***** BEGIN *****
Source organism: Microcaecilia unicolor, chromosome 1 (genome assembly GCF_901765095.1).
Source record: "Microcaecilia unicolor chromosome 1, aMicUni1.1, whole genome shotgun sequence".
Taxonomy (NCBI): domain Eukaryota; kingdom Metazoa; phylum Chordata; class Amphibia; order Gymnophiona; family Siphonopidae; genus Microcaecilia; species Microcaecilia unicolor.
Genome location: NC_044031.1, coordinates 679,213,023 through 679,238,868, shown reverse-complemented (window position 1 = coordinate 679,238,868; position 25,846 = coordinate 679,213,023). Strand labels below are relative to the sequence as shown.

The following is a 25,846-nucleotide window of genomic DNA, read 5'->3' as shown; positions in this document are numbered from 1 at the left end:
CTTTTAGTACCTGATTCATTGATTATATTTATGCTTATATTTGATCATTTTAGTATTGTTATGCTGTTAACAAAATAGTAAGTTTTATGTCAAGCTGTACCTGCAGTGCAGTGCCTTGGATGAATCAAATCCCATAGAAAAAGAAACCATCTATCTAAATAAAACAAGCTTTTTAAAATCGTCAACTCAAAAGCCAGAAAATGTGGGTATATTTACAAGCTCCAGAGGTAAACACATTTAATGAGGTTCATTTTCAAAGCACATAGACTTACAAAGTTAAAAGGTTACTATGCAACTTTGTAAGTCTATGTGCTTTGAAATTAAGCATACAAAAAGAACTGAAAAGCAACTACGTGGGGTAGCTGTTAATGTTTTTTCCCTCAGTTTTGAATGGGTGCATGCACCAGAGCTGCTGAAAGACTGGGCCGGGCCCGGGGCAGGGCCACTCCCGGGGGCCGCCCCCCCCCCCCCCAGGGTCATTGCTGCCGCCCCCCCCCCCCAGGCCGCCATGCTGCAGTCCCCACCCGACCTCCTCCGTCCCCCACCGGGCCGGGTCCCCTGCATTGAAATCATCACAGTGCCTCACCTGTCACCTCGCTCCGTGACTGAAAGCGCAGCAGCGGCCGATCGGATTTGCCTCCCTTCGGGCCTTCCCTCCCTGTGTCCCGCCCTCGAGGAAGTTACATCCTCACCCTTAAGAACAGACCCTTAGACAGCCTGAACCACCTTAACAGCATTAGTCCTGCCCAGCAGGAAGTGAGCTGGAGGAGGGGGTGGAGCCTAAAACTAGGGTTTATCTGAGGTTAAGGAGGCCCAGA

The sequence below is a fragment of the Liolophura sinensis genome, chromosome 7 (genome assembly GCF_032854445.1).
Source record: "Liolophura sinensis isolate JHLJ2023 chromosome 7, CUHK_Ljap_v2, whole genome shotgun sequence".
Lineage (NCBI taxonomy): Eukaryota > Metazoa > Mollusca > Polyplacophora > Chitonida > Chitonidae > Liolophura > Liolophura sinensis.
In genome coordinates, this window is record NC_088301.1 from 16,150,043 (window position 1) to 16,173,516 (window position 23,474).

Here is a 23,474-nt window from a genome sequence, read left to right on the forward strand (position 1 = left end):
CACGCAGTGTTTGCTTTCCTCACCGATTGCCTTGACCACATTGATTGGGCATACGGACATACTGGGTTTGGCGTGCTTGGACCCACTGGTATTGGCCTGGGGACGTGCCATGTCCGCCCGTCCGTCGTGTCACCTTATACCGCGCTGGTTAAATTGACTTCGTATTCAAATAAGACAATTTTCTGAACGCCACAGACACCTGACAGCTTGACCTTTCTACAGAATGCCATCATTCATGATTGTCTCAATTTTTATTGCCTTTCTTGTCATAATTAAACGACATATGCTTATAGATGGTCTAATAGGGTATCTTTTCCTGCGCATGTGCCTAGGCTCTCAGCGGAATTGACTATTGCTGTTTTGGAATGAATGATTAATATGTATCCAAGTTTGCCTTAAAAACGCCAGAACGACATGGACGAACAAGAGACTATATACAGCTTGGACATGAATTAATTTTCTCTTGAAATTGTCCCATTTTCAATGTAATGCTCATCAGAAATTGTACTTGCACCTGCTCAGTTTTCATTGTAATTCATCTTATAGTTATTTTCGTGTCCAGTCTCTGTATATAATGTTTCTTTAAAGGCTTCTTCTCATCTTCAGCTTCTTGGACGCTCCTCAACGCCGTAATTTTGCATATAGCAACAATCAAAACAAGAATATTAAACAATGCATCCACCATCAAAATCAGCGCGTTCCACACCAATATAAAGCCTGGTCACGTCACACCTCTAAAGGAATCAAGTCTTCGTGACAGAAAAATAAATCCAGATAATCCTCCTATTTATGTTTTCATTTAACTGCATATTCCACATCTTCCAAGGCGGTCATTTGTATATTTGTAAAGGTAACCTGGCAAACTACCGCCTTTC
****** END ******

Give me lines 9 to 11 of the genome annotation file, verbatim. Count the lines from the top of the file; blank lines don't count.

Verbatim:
Lineage (NCBI taxonomy): Eukaryota > Metazoa > Mollusca > Polyplacophora > Chitonida > Chitonidae > Liolophura > Liolophura sinensis.
In genome coordinates, this window is record NC_088301.1 from 16,150,043 (window position 1) to 16,173,516 (window position 23,474).

Here is a 23,474-nt window from a genome sequence, read left to right on the forward strand (position 1 = left end):